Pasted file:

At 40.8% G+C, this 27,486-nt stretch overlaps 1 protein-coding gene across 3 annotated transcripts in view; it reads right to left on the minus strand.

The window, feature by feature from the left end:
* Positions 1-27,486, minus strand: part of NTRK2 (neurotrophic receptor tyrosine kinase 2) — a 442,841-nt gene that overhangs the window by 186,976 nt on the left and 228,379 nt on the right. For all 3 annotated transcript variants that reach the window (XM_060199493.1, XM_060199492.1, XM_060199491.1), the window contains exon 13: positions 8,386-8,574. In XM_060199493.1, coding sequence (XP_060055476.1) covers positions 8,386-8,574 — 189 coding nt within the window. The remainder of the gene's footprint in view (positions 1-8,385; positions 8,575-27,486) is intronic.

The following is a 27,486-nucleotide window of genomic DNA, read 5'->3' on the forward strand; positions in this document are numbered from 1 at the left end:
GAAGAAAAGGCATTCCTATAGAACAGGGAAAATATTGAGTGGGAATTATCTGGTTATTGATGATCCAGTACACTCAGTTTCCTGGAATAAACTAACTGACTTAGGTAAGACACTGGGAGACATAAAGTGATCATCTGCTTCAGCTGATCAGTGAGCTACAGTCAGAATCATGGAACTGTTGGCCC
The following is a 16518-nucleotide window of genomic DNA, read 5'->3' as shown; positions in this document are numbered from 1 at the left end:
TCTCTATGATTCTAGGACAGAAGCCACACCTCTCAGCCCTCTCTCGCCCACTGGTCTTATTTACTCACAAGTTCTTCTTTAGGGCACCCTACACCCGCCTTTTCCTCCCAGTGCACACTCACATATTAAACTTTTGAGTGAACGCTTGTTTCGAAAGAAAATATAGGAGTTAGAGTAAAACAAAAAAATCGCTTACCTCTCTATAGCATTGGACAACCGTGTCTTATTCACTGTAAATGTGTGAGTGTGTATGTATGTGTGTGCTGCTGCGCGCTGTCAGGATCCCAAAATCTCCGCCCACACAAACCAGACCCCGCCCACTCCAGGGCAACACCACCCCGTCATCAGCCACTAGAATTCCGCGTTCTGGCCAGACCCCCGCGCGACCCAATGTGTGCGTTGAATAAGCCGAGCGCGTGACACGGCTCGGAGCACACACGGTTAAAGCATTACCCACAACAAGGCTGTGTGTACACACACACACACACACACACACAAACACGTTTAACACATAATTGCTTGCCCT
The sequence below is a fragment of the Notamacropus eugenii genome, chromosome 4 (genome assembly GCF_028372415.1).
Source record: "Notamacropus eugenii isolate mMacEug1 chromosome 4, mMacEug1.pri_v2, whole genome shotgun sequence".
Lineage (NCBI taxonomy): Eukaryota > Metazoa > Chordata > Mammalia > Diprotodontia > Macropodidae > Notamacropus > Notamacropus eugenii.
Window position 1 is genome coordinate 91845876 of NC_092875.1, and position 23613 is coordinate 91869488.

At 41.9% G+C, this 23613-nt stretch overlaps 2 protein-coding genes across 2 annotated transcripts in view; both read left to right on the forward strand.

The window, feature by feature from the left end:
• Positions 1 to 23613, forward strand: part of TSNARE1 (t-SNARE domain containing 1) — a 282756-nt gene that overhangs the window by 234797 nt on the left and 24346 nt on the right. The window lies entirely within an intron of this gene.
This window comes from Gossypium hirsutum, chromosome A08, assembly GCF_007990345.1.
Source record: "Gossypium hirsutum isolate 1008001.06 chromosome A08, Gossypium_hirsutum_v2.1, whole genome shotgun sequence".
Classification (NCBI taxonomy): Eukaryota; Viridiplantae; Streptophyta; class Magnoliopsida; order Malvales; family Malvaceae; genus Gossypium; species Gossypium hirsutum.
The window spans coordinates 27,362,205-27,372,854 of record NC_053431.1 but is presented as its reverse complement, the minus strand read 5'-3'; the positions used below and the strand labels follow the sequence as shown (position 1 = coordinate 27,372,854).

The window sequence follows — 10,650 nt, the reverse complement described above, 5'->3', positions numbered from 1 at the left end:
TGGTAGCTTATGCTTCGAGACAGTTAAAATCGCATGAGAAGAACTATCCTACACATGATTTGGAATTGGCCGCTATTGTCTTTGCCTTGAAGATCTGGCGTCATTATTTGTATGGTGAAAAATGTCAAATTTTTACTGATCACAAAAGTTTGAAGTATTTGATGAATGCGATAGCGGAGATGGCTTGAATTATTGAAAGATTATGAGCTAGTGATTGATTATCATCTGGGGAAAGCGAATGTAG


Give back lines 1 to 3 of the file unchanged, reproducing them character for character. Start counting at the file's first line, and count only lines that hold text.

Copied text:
At 40.8% G+C, this 27,486-nt stretch overlaps 1 protein-coding gene across 3 annotated transcripts in view; it reads right to left on the minus strand.

The window, feature by feature from the left end:
* Positions 1-27,486, minus strand: part of NTRK2 (neurotrophic receptor tyrosine kinase 2) — a 442,841-nt gene that overhangs the window by 186,976 nt on the left and 228,379 nt on the right. For all 3 annotated transcript variants that reach the window (XM_060199493.1, XM_060199492.1, XM_060199491.1), the window contains exon 13: positions 8,386-8,574. In XM_060199493.1, coding sequence (XP_060055476.1) covers positions 8,386-8,574 — 189 coding nt within the window. The remainder of the gene's footprint in view (positions 1-8,385; positions 8,575-27,486) is intronic.